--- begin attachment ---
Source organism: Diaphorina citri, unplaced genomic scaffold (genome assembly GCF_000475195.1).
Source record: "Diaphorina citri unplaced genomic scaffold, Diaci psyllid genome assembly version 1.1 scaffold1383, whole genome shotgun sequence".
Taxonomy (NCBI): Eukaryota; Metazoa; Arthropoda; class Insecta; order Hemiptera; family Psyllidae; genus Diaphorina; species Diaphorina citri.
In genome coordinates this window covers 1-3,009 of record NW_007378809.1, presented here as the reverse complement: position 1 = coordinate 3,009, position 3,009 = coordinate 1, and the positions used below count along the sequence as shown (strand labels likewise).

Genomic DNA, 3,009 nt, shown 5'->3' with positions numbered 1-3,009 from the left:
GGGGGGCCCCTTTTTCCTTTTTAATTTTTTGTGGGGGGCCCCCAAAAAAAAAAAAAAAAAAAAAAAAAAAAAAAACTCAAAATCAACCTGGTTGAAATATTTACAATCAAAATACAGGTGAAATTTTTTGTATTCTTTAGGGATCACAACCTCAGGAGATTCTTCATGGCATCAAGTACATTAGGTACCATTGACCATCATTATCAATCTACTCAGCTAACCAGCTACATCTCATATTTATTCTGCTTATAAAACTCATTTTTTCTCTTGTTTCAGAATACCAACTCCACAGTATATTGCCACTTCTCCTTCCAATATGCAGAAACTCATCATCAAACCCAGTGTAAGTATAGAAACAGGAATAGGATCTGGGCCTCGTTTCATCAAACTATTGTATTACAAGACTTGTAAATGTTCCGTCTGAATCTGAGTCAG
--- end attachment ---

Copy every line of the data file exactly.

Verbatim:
Source organism: Diaphorina citri, unplaced genomic scaffold (genome assembly GCF_000475195.1).
Source record: "Diaphorina citri unplaced genomic scaffold, Diaci psyllid genome assembly version 1.1 scaffold1383, whole genome shotgun sequence".
Taxonomy (NCBI): Eukaryota; Metazoa; Arthropoda; class Insecta; order Hemiptera; family Psyllidae; genus Diaphorina; species Diaphorina citri.
In genome coordinates this window covers 1-3,009 of record NW_007378809.1, presented here as the reverse complement: position 1 = coordinate 3,009, position 3,009 = coordinate 1, and the positions used below count along the sequence as shown (strand labels likewise).

Genomic DNA, 3,009 nt, shown 5'->3' with positions numbered 1-3,009 from the left:
GGGGGGCCCCTTTTTCCTTTTTAATTTTTTGTGGGGGGCCCCCAAAAAAAAAAAAAAAAAAAAAAAAAAAAAAAACTCAAAATCAACCTGGTTGAAATATTTACAATCAAAATACAGGTGAAATTTTTTGTATTCTTTAGGGATCACAACCTCAGGAGATTCTTCATGGCATCAAGTACATTAGGTACCATTGACCATCATTATCAATCTACTCAGCTAACCAGCTACATCTCATATTTATTCTGCTTATAAAACTCATTTTTTCTCTTGTTTCAGAATACCAACTCCACAGTATATTGCCACTTCTCCTTCCAATATGCAGAAACTCATCATCAAACCCAGTGTAAGTATAGAAACAGGAATAGGATCTGGGCCTCGTTTCATCAAACTATTGTATTACAAGACTTGTAAATGTTCCGTCTGAATCTGAGTCAG